LONDON--Johnson & Johnson and Bayer are leading the four-horse race among new-age anticoagulants, and they're hoping some new real-world safety data for Xarelto can help keep the med in the No. 1 spot.
Tuesday, the companies announced low major bleeding rates among atrial fibrillation patients from a pair of studies. An ongoing, 39,052-patient U.S. study, dubbed PMSS, found an incidence of major bleeding measuring 2.89 per 100 person-years, while XANTUS, a 6,784-patient study looking at atrial fibrillation sufferers in Europe, Canada and Israel, registered a rate of 2.1.
Both of those findings are in line with the safety profile Xarelto displayed in ROCKET AF, the Phase III study on which regulatory authorities based their approvals, Dr. Paul Burton, VP of medical affairs for J&J's ($JNJ) Janssen unit, told FiercePharma in an interview at the European Society of Cardiology Congress.
|Janssen's Dr. Paul Burton|
The real-world studies are "really asking the question, okay, we know how the drug behaves in the clinical trial, but how does it behave in a well-conducted, robust, prospectively designed real-world safety study? And the answer is, it behaves very well," he said. "It's very reassuring."
A rival team of Bristol-Myers Squibb ($BMY) and Pfizer ($PFE), though--whose Eliquis currently sits in the No. 3 spot behind Xarelto and first-to-market Pradaxa—had real-world data of its own to tout at the conference. In one comparative assessment looking at 29,338 atrial fibrillation patients new to Eliquis, Xarelto, Pradaxa or old-guard therapy warfarin, starting on Xarelto or warfarin posed "significantly greater" major bleeding risks compared with Eliquis, according to the study abstract.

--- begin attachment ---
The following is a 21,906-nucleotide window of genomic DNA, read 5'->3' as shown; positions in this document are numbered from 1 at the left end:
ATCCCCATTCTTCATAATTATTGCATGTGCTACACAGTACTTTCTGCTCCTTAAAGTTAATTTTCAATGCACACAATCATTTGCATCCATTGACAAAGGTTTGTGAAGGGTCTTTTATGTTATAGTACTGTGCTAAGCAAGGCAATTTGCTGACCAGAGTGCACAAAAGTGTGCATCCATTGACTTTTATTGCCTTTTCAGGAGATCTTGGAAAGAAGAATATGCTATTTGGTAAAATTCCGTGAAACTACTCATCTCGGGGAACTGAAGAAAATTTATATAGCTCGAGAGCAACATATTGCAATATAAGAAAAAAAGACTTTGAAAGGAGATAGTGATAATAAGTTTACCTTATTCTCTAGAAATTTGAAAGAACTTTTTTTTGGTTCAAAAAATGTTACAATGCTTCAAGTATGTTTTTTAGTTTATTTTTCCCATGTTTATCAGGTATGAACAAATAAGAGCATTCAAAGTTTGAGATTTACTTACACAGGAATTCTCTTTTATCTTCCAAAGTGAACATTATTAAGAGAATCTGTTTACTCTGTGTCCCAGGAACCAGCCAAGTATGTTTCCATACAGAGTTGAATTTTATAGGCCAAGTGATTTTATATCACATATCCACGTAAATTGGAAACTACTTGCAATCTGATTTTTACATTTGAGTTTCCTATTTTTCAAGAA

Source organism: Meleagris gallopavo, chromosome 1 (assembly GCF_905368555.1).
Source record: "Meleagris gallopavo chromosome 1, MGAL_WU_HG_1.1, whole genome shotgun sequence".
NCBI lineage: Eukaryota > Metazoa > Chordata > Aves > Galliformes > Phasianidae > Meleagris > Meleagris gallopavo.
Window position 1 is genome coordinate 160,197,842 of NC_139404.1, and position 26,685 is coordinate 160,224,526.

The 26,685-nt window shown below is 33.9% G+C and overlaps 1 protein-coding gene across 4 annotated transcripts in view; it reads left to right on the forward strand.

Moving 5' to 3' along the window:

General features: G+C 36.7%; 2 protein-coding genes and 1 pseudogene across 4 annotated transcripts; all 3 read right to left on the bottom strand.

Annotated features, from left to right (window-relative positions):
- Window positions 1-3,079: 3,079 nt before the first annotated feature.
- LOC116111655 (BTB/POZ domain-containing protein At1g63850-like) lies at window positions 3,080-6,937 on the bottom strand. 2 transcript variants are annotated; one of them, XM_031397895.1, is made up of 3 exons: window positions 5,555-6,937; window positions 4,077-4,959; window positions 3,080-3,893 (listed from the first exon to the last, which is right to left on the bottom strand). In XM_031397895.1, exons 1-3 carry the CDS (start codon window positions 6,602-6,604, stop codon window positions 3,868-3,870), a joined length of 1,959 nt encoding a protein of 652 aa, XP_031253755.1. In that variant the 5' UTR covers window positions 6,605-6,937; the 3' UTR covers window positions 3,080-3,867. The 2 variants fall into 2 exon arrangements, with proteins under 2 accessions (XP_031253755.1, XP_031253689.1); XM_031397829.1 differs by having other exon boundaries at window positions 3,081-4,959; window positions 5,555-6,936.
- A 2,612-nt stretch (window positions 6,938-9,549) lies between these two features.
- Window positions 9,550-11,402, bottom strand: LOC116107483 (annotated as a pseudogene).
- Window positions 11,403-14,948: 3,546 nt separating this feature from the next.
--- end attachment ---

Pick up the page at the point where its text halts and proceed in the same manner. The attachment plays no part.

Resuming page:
"Consistently, we're demonstrating significant reductions in major bleeding" when comparing Eliquis with Xarelto and warfarin," Sonal Bhatia, a senior medical director at Pfizer, told FiercePharma in an interview.
As Burton pointed out in a statement, though, "real-world research is an essential complement to clinical trials and helps inform treatment decisions," but "it does not replace them." A head-to-head clinical trial is "the most accurate way to assess comparative safety profiles" of the two drugs, he said.
After getting off to a slow start, Eliquis has recently been gaining ground, thanks in part to an amped-up DTC push from Pfizer and BMS. And as Bayer's management told Bernstein analyst Ronny Gal in June, "the impression that Eliquis is a better drug exists in the marketplace," and the German pharma and J&J have been doing their best to combat that notion.
Unlike its rivals, though, Xarelto also has an extensive clinical research program aimed, in part, at scoring label expansions for the market leader. Among other potential indications, J&J and Bayer are testing the drug in patients with acute coronary syndrome, a wide patient population that could bring the med a hefty sales boost. It's a tough market, though; FDA has already rejected Xarelto in ACS three times.
For Eliquis, on the other hand, answering "important questions" within the drug's existing indications is "what we're focused on in our clinical development program right now," Bristol's VP and head of cardiovascular medical Christoph Koenen told FiercePharma, though he declined to discuss any further studies the companies were planning.
- read Janssen's release
- view the abstract
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